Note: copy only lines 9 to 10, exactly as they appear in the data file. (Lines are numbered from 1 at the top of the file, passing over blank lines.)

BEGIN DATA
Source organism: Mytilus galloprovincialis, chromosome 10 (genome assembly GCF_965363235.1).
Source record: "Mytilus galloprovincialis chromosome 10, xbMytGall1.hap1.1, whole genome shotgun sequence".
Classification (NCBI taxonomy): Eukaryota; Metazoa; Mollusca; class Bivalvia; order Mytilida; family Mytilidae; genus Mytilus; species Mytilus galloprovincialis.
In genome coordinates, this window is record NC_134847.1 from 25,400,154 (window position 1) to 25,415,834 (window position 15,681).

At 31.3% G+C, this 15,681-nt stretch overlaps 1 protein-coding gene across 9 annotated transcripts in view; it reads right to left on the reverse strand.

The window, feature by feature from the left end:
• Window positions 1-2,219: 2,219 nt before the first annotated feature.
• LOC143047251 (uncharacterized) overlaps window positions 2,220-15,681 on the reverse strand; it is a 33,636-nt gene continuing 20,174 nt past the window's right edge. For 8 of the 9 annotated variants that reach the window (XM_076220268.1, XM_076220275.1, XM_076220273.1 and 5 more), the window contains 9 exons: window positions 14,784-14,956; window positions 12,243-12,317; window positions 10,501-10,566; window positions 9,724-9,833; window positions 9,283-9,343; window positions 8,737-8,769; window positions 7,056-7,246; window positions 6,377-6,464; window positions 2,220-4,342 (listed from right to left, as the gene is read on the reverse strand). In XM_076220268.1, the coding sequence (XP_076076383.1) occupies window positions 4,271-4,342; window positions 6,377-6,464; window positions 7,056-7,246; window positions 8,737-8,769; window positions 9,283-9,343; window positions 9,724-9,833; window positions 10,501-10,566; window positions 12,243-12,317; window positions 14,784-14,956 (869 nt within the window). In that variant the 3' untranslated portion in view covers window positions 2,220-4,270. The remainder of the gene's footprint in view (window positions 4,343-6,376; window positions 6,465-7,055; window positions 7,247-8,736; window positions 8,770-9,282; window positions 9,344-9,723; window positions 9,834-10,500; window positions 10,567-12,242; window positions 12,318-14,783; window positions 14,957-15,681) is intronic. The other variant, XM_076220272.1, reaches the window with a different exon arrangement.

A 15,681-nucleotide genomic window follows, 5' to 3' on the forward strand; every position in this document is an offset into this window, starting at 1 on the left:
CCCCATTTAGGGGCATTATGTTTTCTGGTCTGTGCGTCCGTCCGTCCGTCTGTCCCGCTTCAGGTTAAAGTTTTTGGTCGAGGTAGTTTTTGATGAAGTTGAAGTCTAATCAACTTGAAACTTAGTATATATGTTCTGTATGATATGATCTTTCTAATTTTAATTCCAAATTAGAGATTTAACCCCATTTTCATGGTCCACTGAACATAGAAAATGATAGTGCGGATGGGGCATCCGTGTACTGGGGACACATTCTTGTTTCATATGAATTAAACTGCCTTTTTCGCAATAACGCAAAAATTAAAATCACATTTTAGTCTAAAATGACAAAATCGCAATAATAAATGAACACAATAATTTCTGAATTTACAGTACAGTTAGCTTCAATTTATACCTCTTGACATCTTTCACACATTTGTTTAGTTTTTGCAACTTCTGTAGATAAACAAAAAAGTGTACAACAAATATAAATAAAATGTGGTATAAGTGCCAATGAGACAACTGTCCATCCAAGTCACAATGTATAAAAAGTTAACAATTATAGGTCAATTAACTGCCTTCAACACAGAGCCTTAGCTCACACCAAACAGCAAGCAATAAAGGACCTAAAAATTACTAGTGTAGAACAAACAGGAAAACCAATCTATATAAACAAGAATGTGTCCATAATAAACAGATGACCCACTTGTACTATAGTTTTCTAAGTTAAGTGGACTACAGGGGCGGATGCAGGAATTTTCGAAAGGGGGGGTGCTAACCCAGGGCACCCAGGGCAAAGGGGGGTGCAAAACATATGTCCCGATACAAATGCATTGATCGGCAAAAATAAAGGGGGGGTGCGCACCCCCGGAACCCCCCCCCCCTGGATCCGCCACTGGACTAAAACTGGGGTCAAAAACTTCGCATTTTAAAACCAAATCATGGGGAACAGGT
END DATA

A 15,681-nucleotide genomic window follows, 5' to 3' on the forward strand; every position in this document is an offset into this window, starting at 1 on the left:
CCCCATTTAGGGGCATTATGTTTTCTGGTCTGTGCGTCCGTCCGTCCGTCTGTCCCGCTTCAGGTTAAAGTTTTTGGTCGAGGTAGTTTTTGATGAAGTTGAAGTCTAATCAACTTGAAACTTAGTATATATGTTCTGTATGATATGATCTTTCTAATTTTAATTCCAAATTAGAGATTTAACCCCATTTTCATGGTCCACTGAACATAGAAAATGATAGTGCGGATGGGGCATCCGTGTACTGGGGACACATTCTTGTTTCATATGAATTAAACTGCCTTTTTCGCAATAACGCAAAAATTAAAATCACATTTTAGTCTAAAATGACAAAATCGCAATAATAAATGAACACAATAATTTCTGAATTTACAGTACAGTTAGCTTCAATTTATACCTCTTGACATCTTTCACACATTTGTTTAGTTTTTGCAACTTCTGTAGATAAACAAAAAAGTGTACAACAAATATAAATAAAATGTGGTATAAGTGCCAATGAGACAACTGTCCATCCAAGTCACAATGTATAAAAAGTTAACAATTATAGGTCAATTAACTGCCTTCAACACAGAGCCTTAGCTCACACCAAACAGCAAGCAATAAAGGACCTAAAAATTACTAGTGTAGAACAAACAGGAAAACCAATCTATATAAACAAGAATGTGTCCATAATAAACAGATGACCCACTTGTACTATAGTTTTCTAAGTTAAGTGGACTACAGGGGCGGATGCAGGAATTTTCGAAAGGGGGGGTGCTAACCCAGGGCACCCAGGGCAAAGGGGGGTGCAAAACATATGTCCCGATACAAATGCATTGATCGGCAAAAATAAAGGGGGGGTGCGCACCCCCGGAACCCCCCCCCCCTGGATCCGCCACTGGACTAAAACTGGGGTCAAAAACTTCGCATTTTAAAACCAAATCATGGGGAACAGGT